– photo by Mitch Waxman

I found myself in Elmwood Cemetery for a short while. Can’t resist a good cemetery, me. There’s some heated local historical community controversy about whether this spot began to be used for internments in 1794 or in 1801, which makes me smile. Either way, this cemetery is about as old as the Nation is and that is just cool by me.

Not wanting to go down the rabbit hole of photographing the monuments, I forced myself to leave the place and keep walking. Very walkable, and very pleasant to walk in, Burlington is.

– photo by Mitch Waxman

Burlington weather is very, very changeable. It was overcast and cool when we left the hotel for breakfast, and a mere two hours later that had turned into passing thunderstorms and ominous skies. By this point, I had found my way down to the waterfront again, and was specifically in a section called Battery Park. Signage adjured that the area surrounding this park had traditionally been an Italian neighborhood, and was known as “Little Italy” until the age of urban renewal uprooted that community to another part of Burlington.

According to the meteorological sources that I checked, we were going to lose about 90 minutes of our day to a storm, with clear weather getting pulled in behind it. An executive decision was made, and we decided to find a place to grab a drink while sheltering from the rain.

– photo by Mitch Waxman

Of course, while seeking out our spot for shelter and then dinner, I spotted something which absolutely needed to be photographed just to the south.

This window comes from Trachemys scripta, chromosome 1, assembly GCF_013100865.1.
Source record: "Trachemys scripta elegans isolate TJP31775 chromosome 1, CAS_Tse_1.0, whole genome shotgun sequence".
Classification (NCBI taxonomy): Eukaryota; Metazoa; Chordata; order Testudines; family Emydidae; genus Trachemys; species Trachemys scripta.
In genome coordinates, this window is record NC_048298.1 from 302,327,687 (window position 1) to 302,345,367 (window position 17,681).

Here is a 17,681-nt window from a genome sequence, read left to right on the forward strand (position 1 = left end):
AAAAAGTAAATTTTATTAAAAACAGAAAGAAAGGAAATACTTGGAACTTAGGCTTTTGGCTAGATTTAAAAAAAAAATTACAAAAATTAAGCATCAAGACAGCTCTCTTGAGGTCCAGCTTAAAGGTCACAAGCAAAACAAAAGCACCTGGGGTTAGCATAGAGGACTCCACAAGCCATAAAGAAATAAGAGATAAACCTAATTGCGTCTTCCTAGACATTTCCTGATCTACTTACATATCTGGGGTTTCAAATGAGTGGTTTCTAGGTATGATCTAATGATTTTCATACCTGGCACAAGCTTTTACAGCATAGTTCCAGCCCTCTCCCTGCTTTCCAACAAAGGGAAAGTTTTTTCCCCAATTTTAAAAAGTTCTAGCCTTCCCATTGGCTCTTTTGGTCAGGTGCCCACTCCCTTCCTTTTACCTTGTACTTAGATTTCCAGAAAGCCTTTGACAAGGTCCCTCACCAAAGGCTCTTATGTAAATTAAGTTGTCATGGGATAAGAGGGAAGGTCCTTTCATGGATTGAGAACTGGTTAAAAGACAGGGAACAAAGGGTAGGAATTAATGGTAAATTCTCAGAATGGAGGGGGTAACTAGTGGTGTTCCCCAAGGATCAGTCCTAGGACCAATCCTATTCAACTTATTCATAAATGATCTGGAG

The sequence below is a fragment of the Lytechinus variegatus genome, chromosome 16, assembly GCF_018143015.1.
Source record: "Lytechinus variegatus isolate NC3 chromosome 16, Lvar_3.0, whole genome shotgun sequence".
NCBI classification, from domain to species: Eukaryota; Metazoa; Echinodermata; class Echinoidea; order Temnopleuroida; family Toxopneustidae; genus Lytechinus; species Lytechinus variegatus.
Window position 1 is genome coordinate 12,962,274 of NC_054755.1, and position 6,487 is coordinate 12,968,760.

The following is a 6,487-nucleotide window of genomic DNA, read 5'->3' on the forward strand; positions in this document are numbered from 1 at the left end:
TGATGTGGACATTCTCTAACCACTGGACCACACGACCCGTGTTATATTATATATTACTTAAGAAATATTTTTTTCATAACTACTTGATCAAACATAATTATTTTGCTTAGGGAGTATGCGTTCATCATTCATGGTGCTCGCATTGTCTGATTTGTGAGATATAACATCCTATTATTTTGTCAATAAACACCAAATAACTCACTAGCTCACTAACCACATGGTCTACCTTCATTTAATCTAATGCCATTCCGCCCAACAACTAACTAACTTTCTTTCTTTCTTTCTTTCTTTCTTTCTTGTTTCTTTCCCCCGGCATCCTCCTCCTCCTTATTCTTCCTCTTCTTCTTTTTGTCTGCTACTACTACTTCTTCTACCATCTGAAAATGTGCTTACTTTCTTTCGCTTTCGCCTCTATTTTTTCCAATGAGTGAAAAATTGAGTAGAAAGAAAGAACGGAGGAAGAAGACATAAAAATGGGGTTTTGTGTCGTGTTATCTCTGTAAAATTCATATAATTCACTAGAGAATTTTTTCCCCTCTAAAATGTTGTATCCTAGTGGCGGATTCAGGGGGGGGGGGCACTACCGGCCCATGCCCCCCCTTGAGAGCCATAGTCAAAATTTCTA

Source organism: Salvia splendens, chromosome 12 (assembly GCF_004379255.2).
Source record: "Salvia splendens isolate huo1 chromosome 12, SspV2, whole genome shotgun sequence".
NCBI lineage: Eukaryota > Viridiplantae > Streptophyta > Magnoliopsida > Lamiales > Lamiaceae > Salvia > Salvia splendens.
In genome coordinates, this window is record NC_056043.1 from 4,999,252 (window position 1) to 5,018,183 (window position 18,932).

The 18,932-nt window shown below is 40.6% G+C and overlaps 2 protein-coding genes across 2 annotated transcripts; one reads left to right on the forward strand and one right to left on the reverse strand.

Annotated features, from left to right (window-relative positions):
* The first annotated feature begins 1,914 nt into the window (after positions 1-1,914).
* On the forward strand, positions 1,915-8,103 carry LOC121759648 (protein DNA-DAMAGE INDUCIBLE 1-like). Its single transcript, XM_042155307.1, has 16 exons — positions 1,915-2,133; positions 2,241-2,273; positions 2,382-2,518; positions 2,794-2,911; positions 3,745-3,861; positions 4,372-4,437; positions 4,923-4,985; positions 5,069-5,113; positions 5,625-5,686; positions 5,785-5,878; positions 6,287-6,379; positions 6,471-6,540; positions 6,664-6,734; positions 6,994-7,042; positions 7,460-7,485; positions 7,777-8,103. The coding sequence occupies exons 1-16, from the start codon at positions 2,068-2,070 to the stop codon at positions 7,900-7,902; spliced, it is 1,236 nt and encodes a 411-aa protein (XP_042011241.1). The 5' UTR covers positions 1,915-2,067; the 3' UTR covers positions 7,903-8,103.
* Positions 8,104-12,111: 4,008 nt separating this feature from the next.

Negotiations began with Our Lady, who allowed me to abandon her for about forty to fifty minutes later in the day when the sun would be setting. She was going to install herself at a bar, and stare at the scene above. She barely noticed it when I was gone, in actuality, as she struck up a conversation with a woman who was also visiting Burlington but whose home town was Anchorage, Alaska. Wow.

I’ll show you the product of that sunset effort tomorrow.

– photo by Mitch Waxman

The rain passed, the check was paid, and we still had one more “fun” thing on our list of “to-do’s” in Burlington. Our Lady and myself are both fans of hard cider, and a local brewery is the HQ of Citizen Cider. Off to the races!

More tomorrow.


“follow” me on Twitter- @newtownpentacle


Buy a book!

In the Shadows at Newtown Creek,” an 88 page softcover 8.5×11 magazine format photo book by Mitch Waxman, is now on sale at blurb.com for $30.

Written by Mitch Waxman

October 7, 2021 at 11:00 am

apologetic hesitancy

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Thursday

– photo by Mitch Waxman

That’s the Grand Street Bridge pictured above, which I’d suggest you photograph soon if you were planning in doing so. The NYC DOT is going to be replacing it in the very near future, and this crossing of yet another Newtown Creek tributary – the East Branch – is going to look very different in just a few years time.

Oddly enough, at the start of the 20th and end of the 19th centuries, this was a very popular spot to commit suicide. There was a Catholic priest who did so here in his full ritual vestments, carrying his Mitre and everything. What?